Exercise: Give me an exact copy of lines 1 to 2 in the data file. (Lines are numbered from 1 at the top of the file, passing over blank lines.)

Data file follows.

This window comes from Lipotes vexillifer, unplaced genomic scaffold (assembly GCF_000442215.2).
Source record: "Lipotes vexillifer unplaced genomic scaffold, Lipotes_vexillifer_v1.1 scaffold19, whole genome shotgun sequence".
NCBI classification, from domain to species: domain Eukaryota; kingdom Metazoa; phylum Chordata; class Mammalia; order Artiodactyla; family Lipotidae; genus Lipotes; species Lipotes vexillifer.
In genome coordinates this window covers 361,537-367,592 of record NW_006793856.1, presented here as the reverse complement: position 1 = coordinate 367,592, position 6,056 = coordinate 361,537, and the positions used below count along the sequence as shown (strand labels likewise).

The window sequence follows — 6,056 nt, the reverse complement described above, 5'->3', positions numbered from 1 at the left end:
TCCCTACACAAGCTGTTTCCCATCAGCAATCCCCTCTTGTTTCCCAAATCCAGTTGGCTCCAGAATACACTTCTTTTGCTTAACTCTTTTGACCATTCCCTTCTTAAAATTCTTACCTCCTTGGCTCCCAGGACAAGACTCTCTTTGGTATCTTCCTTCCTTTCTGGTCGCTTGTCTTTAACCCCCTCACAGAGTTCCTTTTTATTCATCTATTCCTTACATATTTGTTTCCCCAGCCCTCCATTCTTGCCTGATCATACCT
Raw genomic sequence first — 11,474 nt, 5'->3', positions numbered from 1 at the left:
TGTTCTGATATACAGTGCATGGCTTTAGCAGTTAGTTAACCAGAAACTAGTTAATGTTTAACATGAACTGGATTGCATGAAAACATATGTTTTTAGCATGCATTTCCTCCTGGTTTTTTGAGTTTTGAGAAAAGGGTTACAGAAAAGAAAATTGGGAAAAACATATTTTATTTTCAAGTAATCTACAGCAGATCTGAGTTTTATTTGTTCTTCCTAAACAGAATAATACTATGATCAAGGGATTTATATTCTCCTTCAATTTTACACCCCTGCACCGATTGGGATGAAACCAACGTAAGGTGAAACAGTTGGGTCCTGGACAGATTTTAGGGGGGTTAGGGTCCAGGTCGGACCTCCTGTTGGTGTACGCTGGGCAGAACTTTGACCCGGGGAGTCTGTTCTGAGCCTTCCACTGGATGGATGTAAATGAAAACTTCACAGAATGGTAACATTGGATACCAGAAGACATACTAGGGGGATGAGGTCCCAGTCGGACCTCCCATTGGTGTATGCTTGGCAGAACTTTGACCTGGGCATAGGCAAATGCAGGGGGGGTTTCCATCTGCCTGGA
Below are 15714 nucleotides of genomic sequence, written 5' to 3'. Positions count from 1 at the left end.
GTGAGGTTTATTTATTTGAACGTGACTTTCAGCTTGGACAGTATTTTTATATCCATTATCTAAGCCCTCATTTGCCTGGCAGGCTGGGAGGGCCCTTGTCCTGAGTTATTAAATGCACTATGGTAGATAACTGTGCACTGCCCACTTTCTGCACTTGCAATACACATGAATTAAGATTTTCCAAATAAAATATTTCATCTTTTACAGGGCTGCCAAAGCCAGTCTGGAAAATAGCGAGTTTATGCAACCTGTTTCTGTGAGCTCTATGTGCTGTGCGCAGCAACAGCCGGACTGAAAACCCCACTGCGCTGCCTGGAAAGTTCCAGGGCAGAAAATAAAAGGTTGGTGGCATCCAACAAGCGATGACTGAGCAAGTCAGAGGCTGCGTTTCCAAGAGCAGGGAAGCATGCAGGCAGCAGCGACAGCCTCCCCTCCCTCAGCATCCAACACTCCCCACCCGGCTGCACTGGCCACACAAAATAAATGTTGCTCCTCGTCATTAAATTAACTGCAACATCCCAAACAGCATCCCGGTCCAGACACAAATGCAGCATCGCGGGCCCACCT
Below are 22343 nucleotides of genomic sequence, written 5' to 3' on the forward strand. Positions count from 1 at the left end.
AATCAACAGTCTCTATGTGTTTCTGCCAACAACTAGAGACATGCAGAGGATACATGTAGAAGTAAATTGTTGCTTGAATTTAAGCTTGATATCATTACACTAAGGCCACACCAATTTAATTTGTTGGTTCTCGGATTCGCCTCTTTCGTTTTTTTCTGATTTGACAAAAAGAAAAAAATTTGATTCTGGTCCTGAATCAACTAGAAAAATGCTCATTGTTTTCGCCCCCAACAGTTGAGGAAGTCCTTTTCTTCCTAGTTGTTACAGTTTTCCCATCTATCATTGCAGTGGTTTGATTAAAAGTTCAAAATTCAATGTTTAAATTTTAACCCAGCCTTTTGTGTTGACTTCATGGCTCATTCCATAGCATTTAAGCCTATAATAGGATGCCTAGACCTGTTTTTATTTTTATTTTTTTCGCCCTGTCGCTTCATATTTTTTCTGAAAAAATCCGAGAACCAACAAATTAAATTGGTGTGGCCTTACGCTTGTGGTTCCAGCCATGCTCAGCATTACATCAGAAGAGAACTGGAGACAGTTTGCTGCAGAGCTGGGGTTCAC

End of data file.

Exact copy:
This window comes from Lipotes vexillifer, unplaced genomic scaffold (assembly GCF_000442215.2).
Source record: "Lipotes vexillifer unplaced genomic scaffold, Lipotes_vexillifer_v1.1 scaffold19, whole genome shotgun sequence".